Treatments Storage rot(%) due to post-harvest diseases Fruit firmness (lbs) at zero day Fruit firmness (lbs) after 75 days of storage TSS (%) at zero day TSS (%) after 75 days of storage
30days 45days 75days
Fruits dipped in Field Formulation-2 (10.0%) 0.00(1.0)* 2.85(1.58) 5.71(2.16) 16.0 14.0 13.0 14.5
Wrappers impregnated with Field Formulation-2 (10.0%) 2.85(1.58) 5.71(2.16) 8.56(2.74) 16.0 14.5 13.0 15.0
Fruitscoated with wax 2.85(1.58) 5.70(2.16) 11.42(3.32) 16.0 15.0 13.0 13.5
Fruits dipped in Saaf (0.2%) 0.00(1.00) 2.85(1.58) 4.54(1.39) 16.0 13.0 13.0 16.5
Control 8.56(2.74) 20.0(4.52) 28.57(5.36) 16.0 11.0 13.0 20.0

*Figures in the parentheses are square root transformation values.
CD (0.05)
Treatment 0.93
Days 0.72
Interaction (Treatment × Days) 1.14

Table 5: Effect of best post- harvest fruit treatments on fruit rot due to diseases and shelf life in storage.

Quality parameters of the fruits like TSS and fruit firmness were found to be better in the treated fruits. Wax coating of fruits with carnauba wax showed best Fruit firmness (15.0 lbs per square inch) after 75 days of storage. Fruit firmness of 14.0 lbs per square inch after 75 days of storage was recorded in fruits which were dipped in with FF-2 as compared to 11.0 lbs per square inch in control.

Similarly, fruit wrapped in FF-2 impregnated wrappers were also effective with fruit firmness of 14.5 lbs per square inch. Fruits dipped in these bio-formulations were having a good shining and less wrinkles on the fruit skin in comparison to the other treatments.

Total soluble solids were the lowest (13.5) in wax coated fruits. In the fruits dipped in Field Formulation 2, level of TSS increased from 13.0 to 14.5 after 75 days of storage, indicating a slower ripening of the fruits. Fruits dipped in fungicidal solution SAAF indicated maximum TSS of 16.5 percent. These results indicated that a coating of field formulation on fruits not only prevented the losses from storage rots but also helped in maintaining the firmness and quality of fruits.

Firmness is an important quality parameter for fresh fruit, which decreases during storage as a result of cell wall degradation and loss of turgor. Rojas-Graü et al. [19-21] found that alginate edible coatings enriched with vanillin (up to 6%) and oregano (1%) applied to freshcut apples were effective in improving firmness. However, lemongrass containing coatings and oregano at 5% induced severe texture softening. They attributed it to the lower pH of those edible coating solutions. Also, lemongrass has as main compound citral, confirming our results. Guerreiro et al. [22] also reported a better effect of Eugenol than Cit on Arbutus unedo fresh fruit storage when using alginate based edible coatings.

According to Duan et al. [23] for blueberries, Soluble Solid Content (%) was not significantly affected by cold storage or coating (sodium alginate and chitosan) treatments. These results differ from those reported by Gol et al. [24] and Velickova et al. [25] who showed a decrease in the total soluble solids content in strawberries, at the end of storage, and attributed it to respiration, when using other edible coatings.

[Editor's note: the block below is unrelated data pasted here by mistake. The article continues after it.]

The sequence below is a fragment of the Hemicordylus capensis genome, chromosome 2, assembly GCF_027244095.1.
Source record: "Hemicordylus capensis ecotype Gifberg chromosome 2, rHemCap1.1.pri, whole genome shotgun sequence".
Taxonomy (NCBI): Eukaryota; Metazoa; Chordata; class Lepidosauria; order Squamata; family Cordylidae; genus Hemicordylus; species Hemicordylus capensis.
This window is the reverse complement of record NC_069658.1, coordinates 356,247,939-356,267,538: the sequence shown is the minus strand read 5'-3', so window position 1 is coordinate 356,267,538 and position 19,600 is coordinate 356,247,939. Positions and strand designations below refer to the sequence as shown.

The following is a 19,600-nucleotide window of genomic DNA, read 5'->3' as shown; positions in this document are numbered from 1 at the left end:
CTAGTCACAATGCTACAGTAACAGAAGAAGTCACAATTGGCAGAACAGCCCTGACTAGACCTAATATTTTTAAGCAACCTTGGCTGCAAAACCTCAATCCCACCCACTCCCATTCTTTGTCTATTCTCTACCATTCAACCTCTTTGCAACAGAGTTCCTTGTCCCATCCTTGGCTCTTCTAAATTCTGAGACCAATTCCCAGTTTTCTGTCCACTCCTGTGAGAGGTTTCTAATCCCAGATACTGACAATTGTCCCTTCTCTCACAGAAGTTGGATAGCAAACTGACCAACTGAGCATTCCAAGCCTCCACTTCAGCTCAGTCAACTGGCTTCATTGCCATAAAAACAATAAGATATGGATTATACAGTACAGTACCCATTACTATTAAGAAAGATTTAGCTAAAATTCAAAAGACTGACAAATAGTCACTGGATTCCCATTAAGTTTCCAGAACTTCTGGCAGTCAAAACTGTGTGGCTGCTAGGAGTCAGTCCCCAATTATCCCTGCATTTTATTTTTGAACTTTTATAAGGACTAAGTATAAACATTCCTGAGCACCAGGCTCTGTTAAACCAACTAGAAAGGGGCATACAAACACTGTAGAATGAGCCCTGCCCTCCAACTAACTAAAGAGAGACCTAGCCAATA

In our case the fruits before storage had a TSS of 13.0 percent which increased significantly in untreated control as compared to those dipped in cow urine based plant extract formulation. Cow’s urine is not a toxic effluent as 95% of its content being water, 2.5% urea and the remaining 2.5%, a mixture of minerals, salts, hormones and enzymes [26]. The biochemical estimation of cow urine has shown that it contains sodium, nitrogen, sulphur, Vitamin A, B, C, D, E, minerals like manganese, iron, silicon, chlorine, magnesium, calcium salts, phosphate, lactose, carbolic acid, enzymes, creatinine and hormones [27]. Fractions of cow urine obtained by solvent extraction possess antimicrobial activity due to presence of aforesaid components those are solely responsible for the action [28].

The fungal and bacterial count increased with time in some of the treated fruits in storage (Table 6). In control this increase was constant up to 75 d storage. However, when FF-2 was applied on fruits, no fungal and bacterial development on fruits was recorded after 45 d of storage but 0.8 ± 0.3 and 0.7 ± 0.3.

Treatments No. of fungal and bacterial microorganisms (Log 10 CFUg-1)on the fruit surface per cm2 after different durations (days) in storage
0 45 75
Fungal Bacteria Fungal Bacteria Fungal Bacteria
Fruits dipped in Field Formulation-2 (10.0%) 6.8 ± 0.0 7.9 ± 0.0 0.0 ± 0.0 0.0 ± 0.0 0.8 ± 0.3 0.7 ± 0.3
Wrappers impregnated with Field Formulation-2 (10.0%) 6.8 ± 0.0 7.9 ± 0.0 7.4 ± 0.0 8.0 ± 0.0 7.5 ± 0.0 8.1 ± 0.0
Fruitscoated with wax 6.8 ± 0.0 7.9 ± 0.0 7.9 ± 0.3 8.9 ± 0.4 8.3 ± 0.0 9.2 ± 0.0
Fruits dipped in Saaf (0.2%) 6.8 ± 0.0 7.9 ± 0.0 0.0 ± 0.0 0.0 ± 0.0 1.0 ± 0.0 0.8 ± 0.4
Control 6.8 ± 0.0 7.9 ± 0.0 7.9 ± 0.1 9.0 ± 0.1 9.1 ± 0.0 11.0 ± 0.0

*Figures in the parentheses are logarithmic transformation values.
C.D. (0.05)
Treatment 0.290
Days 0.225
Interaction (T × D) 0.355

Table 6: Effect of different post- harvest fruit treatments on fungal and bacterial surface micro-flora.